By now most of you will have heard about the two most recent publicized incidents of police killing unarmed black men in the United States. (Warning: the following videos are very disturbing.) One was a shooting that took place in South Carolina:
The other, even more horrifically, was the allowing of a police dog to maul to death a New Jersey man who had already laid down on the ground to surrender after being punched and kicked by the police:
The issues these videos raise have been touched on before here at Daily Nous (Ferguson & Philosophy Class, How Many Police Shootings Are Too Many?, Philosophy of Police Violence and Mass Incarceration) and also, recently, at other philosophy sites, most notably in a series of articles at The Critique called “Black Lives Matter: The Problem of Race and Police Ethics.” These events can be paralyzing in their awfulness. And then when you think back to the era before the democratization of video recording and publishing… no words. That this era is the best (right?) in U.S. history regarding race relations and police accountability, and still, this horror.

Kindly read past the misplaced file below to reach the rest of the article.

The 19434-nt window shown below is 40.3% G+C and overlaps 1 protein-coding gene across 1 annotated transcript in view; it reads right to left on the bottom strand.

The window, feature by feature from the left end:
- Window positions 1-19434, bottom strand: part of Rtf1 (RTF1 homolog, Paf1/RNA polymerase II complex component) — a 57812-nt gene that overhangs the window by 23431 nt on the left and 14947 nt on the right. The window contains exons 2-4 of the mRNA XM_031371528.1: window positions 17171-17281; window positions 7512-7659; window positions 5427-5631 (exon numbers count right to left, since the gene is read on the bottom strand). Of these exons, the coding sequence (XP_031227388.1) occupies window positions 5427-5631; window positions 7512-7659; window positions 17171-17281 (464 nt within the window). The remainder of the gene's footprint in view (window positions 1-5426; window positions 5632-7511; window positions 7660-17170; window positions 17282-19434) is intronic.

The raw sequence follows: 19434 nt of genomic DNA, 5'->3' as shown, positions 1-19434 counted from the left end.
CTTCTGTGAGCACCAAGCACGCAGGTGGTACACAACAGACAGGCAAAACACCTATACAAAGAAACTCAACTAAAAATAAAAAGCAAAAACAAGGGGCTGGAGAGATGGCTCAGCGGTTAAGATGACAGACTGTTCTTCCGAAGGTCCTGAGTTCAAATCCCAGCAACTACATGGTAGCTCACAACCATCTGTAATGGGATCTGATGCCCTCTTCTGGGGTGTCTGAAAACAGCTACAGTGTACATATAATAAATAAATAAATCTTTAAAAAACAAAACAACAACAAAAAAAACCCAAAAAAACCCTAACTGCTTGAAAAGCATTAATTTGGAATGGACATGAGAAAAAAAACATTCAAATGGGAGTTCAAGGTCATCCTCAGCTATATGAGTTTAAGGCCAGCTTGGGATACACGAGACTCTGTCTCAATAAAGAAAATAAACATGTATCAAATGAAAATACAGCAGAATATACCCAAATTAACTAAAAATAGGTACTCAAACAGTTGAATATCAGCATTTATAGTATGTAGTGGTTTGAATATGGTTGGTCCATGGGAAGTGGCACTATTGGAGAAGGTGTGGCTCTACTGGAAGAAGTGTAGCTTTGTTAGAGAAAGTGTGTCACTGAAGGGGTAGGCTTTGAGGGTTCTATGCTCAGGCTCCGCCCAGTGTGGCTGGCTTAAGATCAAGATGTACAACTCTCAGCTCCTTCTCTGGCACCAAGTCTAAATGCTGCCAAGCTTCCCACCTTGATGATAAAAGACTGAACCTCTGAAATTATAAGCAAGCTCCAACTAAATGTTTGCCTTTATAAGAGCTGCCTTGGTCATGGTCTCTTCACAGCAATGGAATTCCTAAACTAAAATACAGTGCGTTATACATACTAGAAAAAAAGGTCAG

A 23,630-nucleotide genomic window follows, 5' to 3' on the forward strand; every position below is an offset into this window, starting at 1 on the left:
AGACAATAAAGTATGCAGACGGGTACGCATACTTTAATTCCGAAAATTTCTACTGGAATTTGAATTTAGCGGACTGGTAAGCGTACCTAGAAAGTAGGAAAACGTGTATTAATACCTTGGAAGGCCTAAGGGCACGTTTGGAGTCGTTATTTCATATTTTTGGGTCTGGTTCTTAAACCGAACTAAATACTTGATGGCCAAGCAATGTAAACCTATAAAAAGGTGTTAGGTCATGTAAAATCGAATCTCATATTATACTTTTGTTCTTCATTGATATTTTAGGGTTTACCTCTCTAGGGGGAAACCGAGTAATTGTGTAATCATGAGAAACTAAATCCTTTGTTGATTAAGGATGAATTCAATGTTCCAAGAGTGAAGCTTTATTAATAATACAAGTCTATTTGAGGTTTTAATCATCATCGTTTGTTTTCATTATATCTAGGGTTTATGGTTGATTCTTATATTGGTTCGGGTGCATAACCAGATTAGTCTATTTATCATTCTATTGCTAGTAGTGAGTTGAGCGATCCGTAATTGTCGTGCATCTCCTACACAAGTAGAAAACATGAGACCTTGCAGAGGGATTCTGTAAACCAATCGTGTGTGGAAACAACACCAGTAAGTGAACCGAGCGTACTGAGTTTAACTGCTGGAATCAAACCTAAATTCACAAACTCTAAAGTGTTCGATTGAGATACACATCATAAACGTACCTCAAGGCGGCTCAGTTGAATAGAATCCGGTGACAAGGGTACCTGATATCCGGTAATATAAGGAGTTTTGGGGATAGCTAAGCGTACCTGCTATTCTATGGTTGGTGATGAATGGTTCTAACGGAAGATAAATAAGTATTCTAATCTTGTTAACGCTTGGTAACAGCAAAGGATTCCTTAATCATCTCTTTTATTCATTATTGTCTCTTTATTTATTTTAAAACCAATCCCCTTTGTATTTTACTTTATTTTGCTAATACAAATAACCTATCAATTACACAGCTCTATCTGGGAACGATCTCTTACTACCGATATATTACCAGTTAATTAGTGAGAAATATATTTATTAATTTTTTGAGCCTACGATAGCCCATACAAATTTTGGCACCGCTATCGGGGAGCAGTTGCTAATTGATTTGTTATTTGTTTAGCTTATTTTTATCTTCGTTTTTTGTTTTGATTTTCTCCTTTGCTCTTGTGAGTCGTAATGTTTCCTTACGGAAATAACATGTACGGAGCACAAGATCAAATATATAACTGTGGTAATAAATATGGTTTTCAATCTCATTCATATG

I don’t know what to say. But if you do, feel free. And if you notice philosophers discussing these events elsewhere, please provide links in the comments.